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This profile was last updated on 7/18/13  and contains information from public web pages and contributions from the ZoomInfo community.

Dr. Allen J. Wilcox M.D.

Wrong Dr. Allen J. Wilcox M.D.?

Senior Investigator In the Epidem...

National Institute of Environmental Health Sciences
P.O. Box 12233
Research Triangle Park, North Carolina 27709
United States

Company Description: The NIEHS supports research to understand the effects of the environment on human health and is part of the National Institutes of Health (NIH). Its mission is to...   more
Background

Employment History

Board Memberships and Affiliations

Education

  • MD
  • PhD , epidemiology
    University of North Carolina
  • medical degree
    University of Michigan
  • honorary doctoral degree
    University of Bergen ( Norway )
  • PhD
160 Total References
Web References
SER
www.epiresearch.org, 18 July 2013 [cached]
Allen Wilcox Allen Wilcox is a Senior Investigator in the Epidemiology Branch of NIEHS, Durham NC, and Editor-in-Chief of the journal EPIDEMIOLOGY. He specializes in reproductive and perinatal epidemiology, and is the author of Fertility and Pregnancy: An Epidemiologic Perspective, published by Oxford. He is a past president of SER.
ACE 2009 Election
www.acepidemiology.org, 11 July 2013 [cached]
Allen Wilcox, MD, PhD, is a senior investigator in the Epidemiology Branch, National Institute of Environmental Health Sciences (NIH), and Editor-in-Chief of EPIDEMIOLOGY.
Background: Dr. Wilcox completed his medical degree at the University of Michigan in 1973 and his PhD in epidemiology at the University of North Carolina in 1979. Since 1979, he has been an epidemiologist at the National Institute of Environmental Sciences (NIEHS, NIH) in North Carolina, where he served as Chief of the Epidemiology Branch from 1991 to 2001. His research interests focus largely on reproduction and pregnancy (fertility, pregnancy loss, fetal growth, birth defects). He is author of a textbook titled "Pregnancy and Reproduction: An Epidemiologic Perspective" to be published by Oxford University Press later this year.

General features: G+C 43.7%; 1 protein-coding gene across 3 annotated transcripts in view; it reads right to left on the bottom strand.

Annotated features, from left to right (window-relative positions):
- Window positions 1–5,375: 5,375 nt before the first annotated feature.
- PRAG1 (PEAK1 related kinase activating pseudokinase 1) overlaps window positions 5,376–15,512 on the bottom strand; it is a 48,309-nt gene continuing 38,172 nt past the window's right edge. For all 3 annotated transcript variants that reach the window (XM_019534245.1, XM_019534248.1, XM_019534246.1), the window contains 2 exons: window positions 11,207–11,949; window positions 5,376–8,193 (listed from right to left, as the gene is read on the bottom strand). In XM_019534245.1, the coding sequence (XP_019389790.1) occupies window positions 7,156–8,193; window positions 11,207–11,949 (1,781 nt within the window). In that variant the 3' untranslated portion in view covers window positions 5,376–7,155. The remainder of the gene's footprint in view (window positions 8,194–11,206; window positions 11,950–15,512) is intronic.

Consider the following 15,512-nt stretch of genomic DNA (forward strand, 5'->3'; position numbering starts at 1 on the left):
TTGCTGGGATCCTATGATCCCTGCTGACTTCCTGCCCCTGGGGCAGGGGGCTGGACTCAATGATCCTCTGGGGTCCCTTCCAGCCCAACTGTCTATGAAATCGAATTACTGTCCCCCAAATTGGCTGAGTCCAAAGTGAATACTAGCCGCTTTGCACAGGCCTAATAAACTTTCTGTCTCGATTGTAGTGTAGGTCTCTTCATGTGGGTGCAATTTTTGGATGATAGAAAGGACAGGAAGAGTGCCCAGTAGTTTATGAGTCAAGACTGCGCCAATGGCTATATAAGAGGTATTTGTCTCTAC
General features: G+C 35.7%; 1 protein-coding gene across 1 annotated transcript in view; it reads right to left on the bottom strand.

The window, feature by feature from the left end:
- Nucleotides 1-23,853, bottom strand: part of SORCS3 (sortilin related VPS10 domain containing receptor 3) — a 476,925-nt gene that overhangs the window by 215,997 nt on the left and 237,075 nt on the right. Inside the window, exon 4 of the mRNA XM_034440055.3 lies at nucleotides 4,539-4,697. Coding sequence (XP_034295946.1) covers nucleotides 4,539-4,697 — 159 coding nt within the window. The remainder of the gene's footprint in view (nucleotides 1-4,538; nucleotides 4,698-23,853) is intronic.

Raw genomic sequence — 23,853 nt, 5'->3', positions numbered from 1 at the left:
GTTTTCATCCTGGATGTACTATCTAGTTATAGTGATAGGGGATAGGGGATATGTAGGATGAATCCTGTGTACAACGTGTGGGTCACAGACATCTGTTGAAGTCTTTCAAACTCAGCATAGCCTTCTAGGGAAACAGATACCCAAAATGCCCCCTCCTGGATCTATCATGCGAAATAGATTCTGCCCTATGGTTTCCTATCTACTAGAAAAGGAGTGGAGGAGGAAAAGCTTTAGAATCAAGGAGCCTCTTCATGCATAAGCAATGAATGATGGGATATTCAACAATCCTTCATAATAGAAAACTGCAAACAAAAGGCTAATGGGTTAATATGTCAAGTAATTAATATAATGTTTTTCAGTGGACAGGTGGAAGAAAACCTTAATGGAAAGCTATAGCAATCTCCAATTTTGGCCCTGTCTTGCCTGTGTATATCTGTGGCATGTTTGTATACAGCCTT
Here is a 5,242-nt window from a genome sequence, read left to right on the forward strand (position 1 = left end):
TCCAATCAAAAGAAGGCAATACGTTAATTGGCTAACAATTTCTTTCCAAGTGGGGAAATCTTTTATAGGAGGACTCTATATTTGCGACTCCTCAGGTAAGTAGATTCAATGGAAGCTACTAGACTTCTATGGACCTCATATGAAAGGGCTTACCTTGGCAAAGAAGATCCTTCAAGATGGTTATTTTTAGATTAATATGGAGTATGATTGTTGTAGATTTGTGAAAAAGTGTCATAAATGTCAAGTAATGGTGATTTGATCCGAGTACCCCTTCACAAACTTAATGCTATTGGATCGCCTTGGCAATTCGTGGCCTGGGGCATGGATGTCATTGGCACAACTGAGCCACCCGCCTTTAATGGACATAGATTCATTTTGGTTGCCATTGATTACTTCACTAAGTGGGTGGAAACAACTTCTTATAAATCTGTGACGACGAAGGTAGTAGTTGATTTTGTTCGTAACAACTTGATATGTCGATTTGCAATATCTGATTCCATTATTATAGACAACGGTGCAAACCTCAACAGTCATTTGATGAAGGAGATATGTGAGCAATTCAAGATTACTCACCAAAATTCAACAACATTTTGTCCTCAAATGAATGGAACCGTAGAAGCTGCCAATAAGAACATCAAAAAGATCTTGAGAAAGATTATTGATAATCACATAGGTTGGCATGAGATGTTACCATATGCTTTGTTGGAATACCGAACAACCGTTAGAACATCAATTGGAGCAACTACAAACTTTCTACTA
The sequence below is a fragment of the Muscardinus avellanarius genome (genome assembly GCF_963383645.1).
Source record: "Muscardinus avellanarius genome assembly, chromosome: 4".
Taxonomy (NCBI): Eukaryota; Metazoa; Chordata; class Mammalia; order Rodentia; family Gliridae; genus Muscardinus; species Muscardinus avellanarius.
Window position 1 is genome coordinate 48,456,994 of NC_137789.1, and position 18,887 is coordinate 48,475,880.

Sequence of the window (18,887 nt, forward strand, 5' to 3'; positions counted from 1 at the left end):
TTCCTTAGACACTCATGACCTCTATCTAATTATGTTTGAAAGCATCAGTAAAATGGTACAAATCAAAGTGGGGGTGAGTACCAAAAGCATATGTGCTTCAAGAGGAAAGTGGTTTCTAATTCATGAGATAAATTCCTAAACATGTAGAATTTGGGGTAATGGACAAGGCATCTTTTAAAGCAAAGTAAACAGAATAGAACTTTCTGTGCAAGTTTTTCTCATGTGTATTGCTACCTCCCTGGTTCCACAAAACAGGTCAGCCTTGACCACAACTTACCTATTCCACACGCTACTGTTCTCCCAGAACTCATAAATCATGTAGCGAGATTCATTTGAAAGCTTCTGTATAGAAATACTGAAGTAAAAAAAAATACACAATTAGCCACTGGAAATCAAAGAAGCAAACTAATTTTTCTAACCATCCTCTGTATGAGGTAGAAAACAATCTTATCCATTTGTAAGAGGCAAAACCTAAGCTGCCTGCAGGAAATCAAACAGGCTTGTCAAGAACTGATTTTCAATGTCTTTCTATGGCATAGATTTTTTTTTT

He is a past president of the Society for Pediatric and Perinatal Epidemiologic Research (SPER), the Society for Epidemiologic Research (SER) and the American Epidemiologic Society (AES). He holds an honorary doctoral degree from the University of Bergen (Norway). He has been a Fellow in the American College of Epidemiology since 1991, and recently participated in an ACE workshop on the theme of translating epidemiologic results into policy action.
We're not sure of the exact ...
www.infertilitytreatmentplanet.com, 7 Mar 2013 [cached]
We're not sure of the exact percentage, but it is at least 10 percent," says study leader Dr. Allen J. Wilcox, senior investigator at the National Institute of Environmental Health Sciences.
The false negative results occur because the time for the early embryo to become implanted varies from woman to woman, Wilcox says.
...
There are literally dozens of kits on the market, and none of them include the level of sensitivity" of the laboratory test, says Wilcox.
...
A false negative might be dangerous for some women, Wilcox says. "If a woman has a job where she is exposed to things that might not be good for pregnancy - say a nurse who works with chemotherapeutic agents - a false negative might tell her not to worry," he says.
...
Wilcox says, "If you get a negative result on the first day of your missed period, don't regard that as ironclad proof that you are not pregnant.
"Five percent of children with birth ...
www.arizonabirthdefectlawyers.com, 20 July 2010 [cached]
"Five percent of children with birth defects is not a whole lot," Allen J. Wilcox, M.D., Ph.D., said, "but it still is more than double what we see in the children of unaffected fathers. Dr. Wilcox is chief of epidemiology at the National Institute of Environmental Health Sciences, one of the U.S. National Institutes of Health.
"What surprised us," Dr. Wilcox continued, "is that the children of the affected fathers had a higher risk of all kinds of defects, not just the same defect as their father. In our earlier study of women with birth defects, this did not appear to be the case: The children seemed to have no special risk of birth defects except for the specific defect of the mother."
Dr. Wilcox' co-researchers are Rolv T. Lie, Ph.D., and Rolv Skjaerven, Ph.D., both professors at the University of Bergen.
...
"We also need to put this into perspective," Dr. Wilcox said.
Leadership | American College of Epidemiology
acepidemiology.org, 13 July 2012 [cached]
Allen Wilcox, MD, PhD, The National Institute of Environmental Health Sciences (NIH), 9/09-9/12
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